His then-current book was Eleventh Month, Eleventh Day, Eleventh Hour: Armistice Day, 1918, World War I and Its Violent Climax. He stated that more people died on that last half-day of the Great War, for no particular strategic purpose, than died on D-Day (June 6, 1944) in World War II.
Persico talked about the process of researching and writing his books, which I found instructive in writing this blog.
While working on My Enemy, My Brother: Men and Days of Gettysburg (1996), he sought to pin down who fired the first shot in this pivotal Civil War battle. He believed he’d finally found the answer. He brought this to a gentleman at the Gettysburg Memorial who had provided invaluable assistance. The gentleman replied, “That’s one version.”
Persico interviewed Charles Collingsworth, one of “Murrow’s Boys” for Edward R. Murrow: An American Original (1988). At one point Collingsworth asked him to shut off the tape recorder, which Persico did. Collingsworth then told of Murrow’s affair with Winston Churchill’s daughter-in-law, Pamela Churchill (later Pamela Harriman), which almost wrecked Murrow’s marriage. Persico decided that Collingsworth wanted him to have the story, but didn’t want people to know that the information came from the now late newsman. Persico used the information in the book.
As a speechwriter for the former New York State Governor and US Vice-President, Persico had unusual access to Nelson Rockefeller. The author was waiting for Rocky to finish a lengthy meeting with black housing leaders. Finally, the exhausted official collapsed into a chair, looking haggard, and exclaimed, “Amos ‘n’ Andy got it right.” (For those of you too young to understand the reference, Amos ‘n’ Andy was a controversial radio and television program in the 1940s and 1950s.) Persico wrote this comment down at the time. He put it in the first draft of his book The Imperial Rockefeller: A Biography of Nelson A. Rockefeller, then took it out, then put it back in, ultimately leaving it out. He decided that the then-governor lashed out in frustration that was out of character, and would provide a distorted view of the man.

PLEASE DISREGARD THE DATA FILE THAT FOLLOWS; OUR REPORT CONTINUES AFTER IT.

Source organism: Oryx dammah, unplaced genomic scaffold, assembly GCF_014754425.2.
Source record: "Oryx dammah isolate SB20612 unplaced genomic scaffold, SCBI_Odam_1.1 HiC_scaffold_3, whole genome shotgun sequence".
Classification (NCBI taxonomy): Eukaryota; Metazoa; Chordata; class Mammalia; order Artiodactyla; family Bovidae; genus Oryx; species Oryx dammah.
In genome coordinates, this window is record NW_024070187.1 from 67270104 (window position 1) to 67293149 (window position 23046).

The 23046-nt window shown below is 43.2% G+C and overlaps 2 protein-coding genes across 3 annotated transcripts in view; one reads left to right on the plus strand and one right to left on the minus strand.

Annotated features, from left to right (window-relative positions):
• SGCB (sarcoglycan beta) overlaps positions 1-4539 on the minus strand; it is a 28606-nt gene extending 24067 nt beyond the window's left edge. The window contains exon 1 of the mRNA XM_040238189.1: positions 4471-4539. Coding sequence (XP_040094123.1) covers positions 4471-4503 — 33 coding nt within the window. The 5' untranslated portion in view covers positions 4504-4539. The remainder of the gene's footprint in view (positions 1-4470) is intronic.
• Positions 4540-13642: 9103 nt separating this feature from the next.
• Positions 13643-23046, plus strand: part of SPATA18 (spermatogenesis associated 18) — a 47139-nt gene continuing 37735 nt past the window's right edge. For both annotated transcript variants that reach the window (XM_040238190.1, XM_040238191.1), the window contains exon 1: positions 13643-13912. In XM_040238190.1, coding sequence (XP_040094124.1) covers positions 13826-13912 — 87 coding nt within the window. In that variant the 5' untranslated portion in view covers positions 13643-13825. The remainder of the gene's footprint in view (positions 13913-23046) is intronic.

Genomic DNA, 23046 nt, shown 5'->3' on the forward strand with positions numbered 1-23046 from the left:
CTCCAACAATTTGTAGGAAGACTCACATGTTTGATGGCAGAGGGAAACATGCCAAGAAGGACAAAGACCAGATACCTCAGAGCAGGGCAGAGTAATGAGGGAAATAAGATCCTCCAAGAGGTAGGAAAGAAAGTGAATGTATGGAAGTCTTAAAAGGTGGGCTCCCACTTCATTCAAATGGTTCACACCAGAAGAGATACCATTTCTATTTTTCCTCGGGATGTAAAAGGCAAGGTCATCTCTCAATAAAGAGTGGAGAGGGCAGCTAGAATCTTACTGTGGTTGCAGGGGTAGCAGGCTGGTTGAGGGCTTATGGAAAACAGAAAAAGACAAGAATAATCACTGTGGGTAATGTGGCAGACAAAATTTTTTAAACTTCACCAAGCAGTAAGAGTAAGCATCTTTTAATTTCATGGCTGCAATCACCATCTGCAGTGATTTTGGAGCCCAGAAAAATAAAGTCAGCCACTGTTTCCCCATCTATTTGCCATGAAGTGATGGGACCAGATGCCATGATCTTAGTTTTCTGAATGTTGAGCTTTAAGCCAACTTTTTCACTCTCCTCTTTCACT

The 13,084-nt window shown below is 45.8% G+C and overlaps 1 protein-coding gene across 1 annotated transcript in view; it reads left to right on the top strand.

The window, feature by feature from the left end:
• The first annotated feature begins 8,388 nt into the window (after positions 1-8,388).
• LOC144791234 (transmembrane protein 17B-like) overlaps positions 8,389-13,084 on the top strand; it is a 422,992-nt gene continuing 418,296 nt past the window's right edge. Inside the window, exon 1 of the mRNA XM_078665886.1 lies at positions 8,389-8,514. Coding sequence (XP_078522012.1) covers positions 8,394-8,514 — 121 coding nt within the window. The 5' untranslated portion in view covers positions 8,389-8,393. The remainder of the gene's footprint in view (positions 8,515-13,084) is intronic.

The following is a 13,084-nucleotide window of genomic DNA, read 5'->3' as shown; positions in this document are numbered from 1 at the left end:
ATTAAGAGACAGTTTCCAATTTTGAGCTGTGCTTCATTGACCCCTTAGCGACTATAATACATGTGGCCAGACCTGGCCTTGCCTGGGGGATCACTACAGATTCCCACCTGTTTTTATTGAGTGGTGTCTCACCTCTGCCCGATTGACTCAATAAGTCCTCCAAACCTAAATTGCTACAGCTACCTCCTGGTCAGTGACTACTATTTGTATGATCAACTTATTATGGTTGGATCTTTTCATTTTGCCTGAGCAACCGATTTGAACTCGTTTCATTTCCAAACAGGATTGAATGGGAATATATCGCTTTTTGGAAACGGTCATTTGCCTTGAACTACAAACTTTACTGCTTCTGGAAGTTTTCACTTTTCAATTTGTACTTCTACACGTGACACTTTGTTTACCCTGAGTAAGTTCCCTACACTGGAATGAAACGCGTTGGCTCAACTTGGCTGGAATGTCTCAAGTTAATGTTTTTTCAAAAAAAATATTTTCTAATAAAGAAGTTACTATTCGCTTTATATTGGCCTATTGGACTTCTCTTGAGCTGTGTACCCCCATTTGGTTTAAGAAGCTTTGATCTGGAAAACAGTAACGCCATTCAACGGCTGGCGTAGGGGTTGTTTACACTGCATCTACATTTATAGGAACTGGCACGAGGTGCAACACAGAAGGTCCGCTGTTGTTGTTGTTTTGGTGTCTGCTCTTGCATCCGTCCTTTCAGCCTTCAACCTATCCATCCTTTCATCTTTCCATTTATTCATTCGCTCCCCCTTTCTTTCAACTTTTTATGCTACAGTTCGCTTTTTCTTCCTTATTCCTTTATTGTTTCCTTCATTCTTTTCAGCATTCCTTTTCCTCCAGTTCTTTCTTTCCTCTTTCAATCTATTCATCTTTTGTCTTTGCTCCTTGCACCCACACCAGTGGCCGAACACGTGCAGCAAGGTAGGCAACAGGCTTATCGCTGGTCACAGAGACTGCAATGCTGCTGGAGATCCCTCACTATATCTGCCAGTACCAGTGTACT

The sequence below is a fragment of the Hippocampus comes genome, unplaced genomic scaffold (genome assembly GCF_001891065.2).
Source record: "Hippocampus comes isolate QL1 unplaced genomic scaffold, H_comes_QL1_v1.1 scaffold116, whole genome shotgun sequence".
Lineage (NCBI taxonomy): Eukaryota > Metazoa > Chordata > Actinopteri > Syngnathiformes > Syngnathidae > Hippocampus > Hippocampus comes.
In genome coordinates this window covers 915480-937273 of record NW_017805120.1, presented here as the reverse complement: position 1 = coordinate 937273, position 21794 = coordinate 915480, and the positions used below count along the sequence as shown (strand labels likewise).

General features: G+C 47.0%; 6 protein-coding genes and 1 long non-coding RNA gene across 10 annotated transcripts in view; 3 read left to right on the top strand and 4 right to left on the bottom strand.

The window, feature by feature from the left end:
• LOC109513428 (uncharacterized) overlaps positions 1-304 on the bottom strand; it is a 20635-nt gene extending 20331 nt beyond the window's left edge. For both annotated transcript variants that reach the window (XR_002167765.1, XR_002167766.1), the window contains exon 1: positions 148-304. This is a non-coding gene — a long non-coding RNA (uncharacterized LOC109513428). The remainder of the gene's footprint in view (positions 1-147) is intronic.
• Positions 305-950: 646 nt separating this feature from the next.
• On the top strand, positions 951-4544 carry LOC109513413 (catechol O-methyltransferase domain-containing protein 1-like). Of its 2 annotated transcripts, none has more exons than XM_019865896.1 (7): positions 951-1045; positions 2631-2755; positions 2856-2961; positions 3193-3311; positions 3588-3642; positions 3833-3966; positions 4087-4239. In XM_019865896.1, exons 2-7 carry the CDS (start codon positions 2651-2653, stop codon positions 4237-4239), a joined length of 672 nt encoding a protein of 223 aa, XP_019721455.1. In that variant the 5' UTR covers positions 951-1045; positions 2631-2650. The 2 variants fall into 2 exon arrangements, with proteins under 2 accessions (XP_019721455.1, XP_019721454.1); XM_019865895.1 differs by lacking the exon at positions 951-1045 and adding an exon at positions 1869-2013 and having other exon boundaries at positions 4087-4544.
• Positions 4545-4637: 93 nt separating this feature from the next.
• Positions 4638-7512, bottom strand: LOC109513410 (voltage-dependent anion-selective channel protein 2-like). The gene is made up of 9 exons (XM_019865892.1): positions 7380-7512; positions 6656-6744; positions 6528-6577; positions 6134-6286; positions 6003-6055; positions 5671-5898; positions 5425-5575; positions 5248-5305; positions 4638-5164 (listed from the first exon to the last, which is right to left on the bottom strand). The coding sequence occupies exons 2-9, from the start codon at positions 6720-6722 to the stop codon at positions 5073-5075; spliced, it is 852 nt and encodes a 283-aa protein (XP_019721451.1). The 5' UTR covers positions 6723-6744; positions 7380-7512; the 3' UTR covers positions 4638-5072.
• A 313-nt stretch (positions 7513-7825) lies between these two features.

In that same book, he had to deal with how Rocky died. He was with a 22-year old assistant that Persico knew. Not to mention it would have made it “look like the book was authorized by the Rockefeller Foundation.” He told the tale succinctly, never mentioning the woman’s name (nor did he mention Megan Marshack by name in his talk.)
Persico co-authored Colin Powell’s autobiography, My American Journey. He believes his most important jobs were to keep in what was interesting to a broad audience and to delete what was not. In Powell’s case, the general wanted to put in a few sentences about his two tours of Vietnam. Persico found this not practical, given its import in American life. Conversely, Powell was a policy wonk, very proud of a report he had made. Persico argued that the audience would not be as interested in this story as he was, and the story was excised.
I enjoyed the talk, though I was troubled briefly that he thought I was there ONLY because I was on the Friends board. I do wish that more folks were present. It WAS a lovely Saturday afternoon outside, though, and that is tough competition in a spring that has been unseasonably cool and wet.
Joseph Persico died on August 30, 2014. He would have been 85 today.
This was an edited version of my post of May 27, 2005.